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Willie Morrow, Black community leader and inventor of Afro pick, dies at 82

Willie Morrow, the inventor of the Afro pick and a pioneer of the Jheri curl hairstyle, is remembered as a pioneering Black hairstylist and local businessman. He died June 22 at age 82.
(Cheryl Morrow)

Whether Willie Lee Morrow was inventing hair care products, founding and running local media outlets or teaching haircutting techniques to the military, he was remembered as someone who was always working to lift up the Black community in San Diego and beyond.

The hairstylist, chemist, entrepreneur, author, inventor of the Afro pick and pioneer of the Jheri curl hairstyle died June 22 at his home, surrounded by family. He was 82.

Cheryl Morrow said Wednesday that the salon her father established in San Diego in 1959 and the hair products he invented in the 1960s and 1970s came from his desire to serve the Black community by making resources available in their neighborhoods.

In this undated photo, Willie Morrow demonstrates his hairstyling techniques.
(Cheryl Morrow)

Initially, Willie Morrow offered his hair care services, then built out his hair products business and used the profits to start a radio station and newspaper in the same commercial building as his hair-related ventures. The media companies provided community engagement and affordable advertising opportunities for small-business owners.

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“He just believed in community being the source of the economy,” Cheryl Morrow said. “That you should not have to go out of your own community for the resources and wealth that you needed. It should be in your community.

“And it just so happened that because of the cultural iconography of Black hair, it was such an industrial powerhouse that it funded other things,” she said.

The U.S. Department of Defense enlisted Willie Morrow to teach haircutting and to cut hair in war zones and on military bases.
(Cheryl Morrow)

Born on Oct. 9, 1939, to a family of sharecroppers in Tuscaloosa, Ala., Willie Morrow taught himself basic barbering and chemistry, then used those skills to build the foundation of his hair care empire.

In the 1970s, the U.S. Department of Defense enlisted Morrow to teach haircutting and to cut hair on military bases and in war zones. After his military service, Morrow went on to write numerous books about hairstyling and cutting.

He also met and married his wife, Gloria Morrow. They were married for 56 years at the time of Willie Morrow’s death, and the couple had two daughters.

Cheryl Morrow said her father loved to grow vegetables and made his own wine, something he learned while growing up on the farm.

He also collected things, including antique hairstyling tools. Many items in his collection were displayed in a 2016 exhibit about Black hair culture at the California Center for the Arts, Escondido.

Willie Morrow used the profits from his hair care business to start a radio station and newspaper in the same commercial building.
(Cheryl Morrow)

State Assemblymember Akilah Weber (D-San Diego) said Morrow was an inspiration to many.

He “was the embodiment of the promise of America,” Weber said in an email Thursday. “He grew up in the south to a family of sharecroppers and through hard work and his own ingenuity, built a multi-million dollar haircare business and media empire. He embraced his community and became the protector of rare and priceless Black art and artifacts. He opened his doors to young entrepreneurs and shared the invaluable lessons not only of achieving success but of starting over and rebuilding from scratch. He will be remembered for his many inventions and connection to the curl phenomenon and for his devotion to family.”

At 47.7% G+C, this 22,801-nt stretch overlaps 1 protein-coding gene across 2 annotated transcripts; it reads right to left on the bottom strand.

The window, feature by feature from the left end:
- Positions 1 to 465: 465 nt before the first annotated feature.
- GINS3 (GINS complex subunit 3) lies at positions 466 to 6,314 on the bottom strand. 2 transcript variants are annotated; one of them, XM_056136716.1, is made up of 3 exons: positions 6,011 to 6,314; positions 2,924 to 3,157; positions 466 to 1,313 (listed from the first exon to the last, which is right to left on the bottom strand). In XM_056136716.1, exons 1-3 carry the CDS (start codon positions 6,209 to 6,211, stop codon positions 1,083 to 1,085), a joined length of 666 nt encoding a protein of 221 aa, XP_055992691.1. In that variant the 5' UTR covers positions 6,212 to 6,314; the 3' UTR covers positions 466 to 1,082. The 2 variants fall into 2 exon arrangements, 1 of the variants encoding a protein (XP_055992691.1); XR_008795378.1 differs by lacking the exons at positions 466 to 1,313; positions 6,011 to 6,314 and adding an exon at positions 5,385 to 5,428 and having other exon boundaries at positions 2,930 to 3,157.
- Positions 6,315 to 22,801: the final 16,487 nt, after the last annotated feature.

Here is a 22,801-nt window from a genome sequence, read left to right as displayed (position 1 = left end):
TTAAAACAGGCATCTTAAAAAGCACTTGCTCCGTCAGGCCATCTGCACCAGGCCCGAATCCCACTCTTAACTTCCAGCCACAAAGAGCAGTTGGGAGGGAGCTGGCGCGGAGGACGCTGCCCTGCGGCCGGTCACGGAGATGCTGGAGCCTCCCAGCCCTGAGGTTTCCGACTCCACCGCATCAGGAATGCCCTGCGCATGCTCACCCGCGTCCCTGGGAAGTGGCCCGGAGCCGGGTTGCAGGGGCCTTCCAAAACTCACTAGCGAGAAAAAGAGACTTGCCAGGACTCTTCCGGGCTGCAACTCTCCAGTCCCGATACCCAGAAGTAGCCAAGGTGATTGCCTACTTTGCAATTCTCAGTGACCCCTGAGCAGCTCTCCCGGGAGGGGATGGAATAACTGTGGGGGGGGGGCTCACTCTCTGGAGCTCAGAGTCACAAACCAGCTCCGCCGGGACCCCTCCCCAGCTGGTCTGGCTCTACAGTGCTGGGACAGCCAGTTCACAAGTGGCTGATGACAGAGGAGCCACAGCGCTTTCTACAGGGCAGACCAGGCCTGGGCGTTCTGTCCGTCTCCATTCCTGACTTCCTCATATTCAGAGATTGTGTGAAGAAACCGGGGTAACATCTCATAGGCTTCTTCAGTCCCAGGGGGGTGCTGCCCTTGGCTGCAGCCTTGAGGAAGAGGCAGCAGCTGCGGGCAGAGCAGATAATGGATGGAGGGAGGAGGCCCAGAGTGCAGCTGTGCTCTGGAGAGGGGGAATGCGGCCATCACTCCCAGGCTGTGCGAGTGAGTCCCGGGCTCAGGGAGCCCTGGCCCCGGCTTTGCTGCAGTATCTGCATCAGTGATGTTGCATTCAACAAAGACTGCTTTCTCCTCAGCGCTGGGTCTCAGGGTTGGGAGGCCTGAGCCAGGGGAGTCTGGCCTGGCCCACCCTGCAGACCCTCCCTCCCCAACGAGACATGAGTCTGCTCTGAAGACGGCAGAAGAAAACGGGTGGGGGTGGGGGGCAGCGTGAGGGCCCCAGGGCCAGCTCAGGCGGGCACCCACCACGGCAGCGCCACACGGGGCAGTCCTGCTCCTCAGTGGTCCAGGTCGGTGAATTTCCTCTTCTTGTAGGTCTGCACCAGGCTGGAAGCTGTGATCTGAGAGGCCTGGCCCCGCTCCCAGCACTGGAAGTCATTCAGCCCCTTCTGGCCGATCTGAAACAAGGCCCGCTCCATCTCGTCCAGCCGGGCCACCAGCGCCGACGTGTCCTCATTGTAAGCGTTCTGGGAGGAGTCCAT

Longtime San Diego radio personality William “Tayari” Howard said he met Morrow in 1970, when Howard was serving in the U.S. Coast Guard. Howard was searching for a barber to cut and style his Afro, and a local business owner suggested Morrow.

Howard received haircuts from Morrow — “my personal barber, my friend and mentor,” Howard said — for the next 19 years.

The men discussed Howard’s interest in broadcasting, which both of his parents had done. Later, when Morrow took over XHRM 92.5 FM, Howard went to work for him.

“His entrepreneurial skills were out of this world,” Howard said Thursday. “Always coming up with new ideas in order to make money, and to give back.”

Howard called Morrow a philanthropist who also mentored young aspiring broadcasters in the late 1980s.

“Working for the man was a blessing,” Howard said. “I learned a lot from him. I credit him with giving me mentorship for a broadcast career that lasted 50 years in San Diego. He left a great impression on me.”

Shane Harris, a San Diego-based activist and founder of the People’s Assn. of Justice Advocates, said Morrow’s work helped to redefine what was considered “neat” and “professional” when it came to Black hair. Black people no longer had to put their hair up, straighten it or braid it to be perceived as having groomed, styled hair — or to be taken seriously, he said.

Morrow, he said, gave Black people “the tools they needed to do their hair the way they wanted to do it. But he also worked hard to change the perception in America of natural Black hair being something that was not ‘neat’ or ‘professional.’”

Willie Morrow is survived by his wife, Gloria; their daughters, Cheryl and Angela; and many members of his extended family. A memorial service will be held July 15 at Bayview Baptist Church in San Diego. Cheryl Morrow said the family would announce the time of the service and other details in the coming days.


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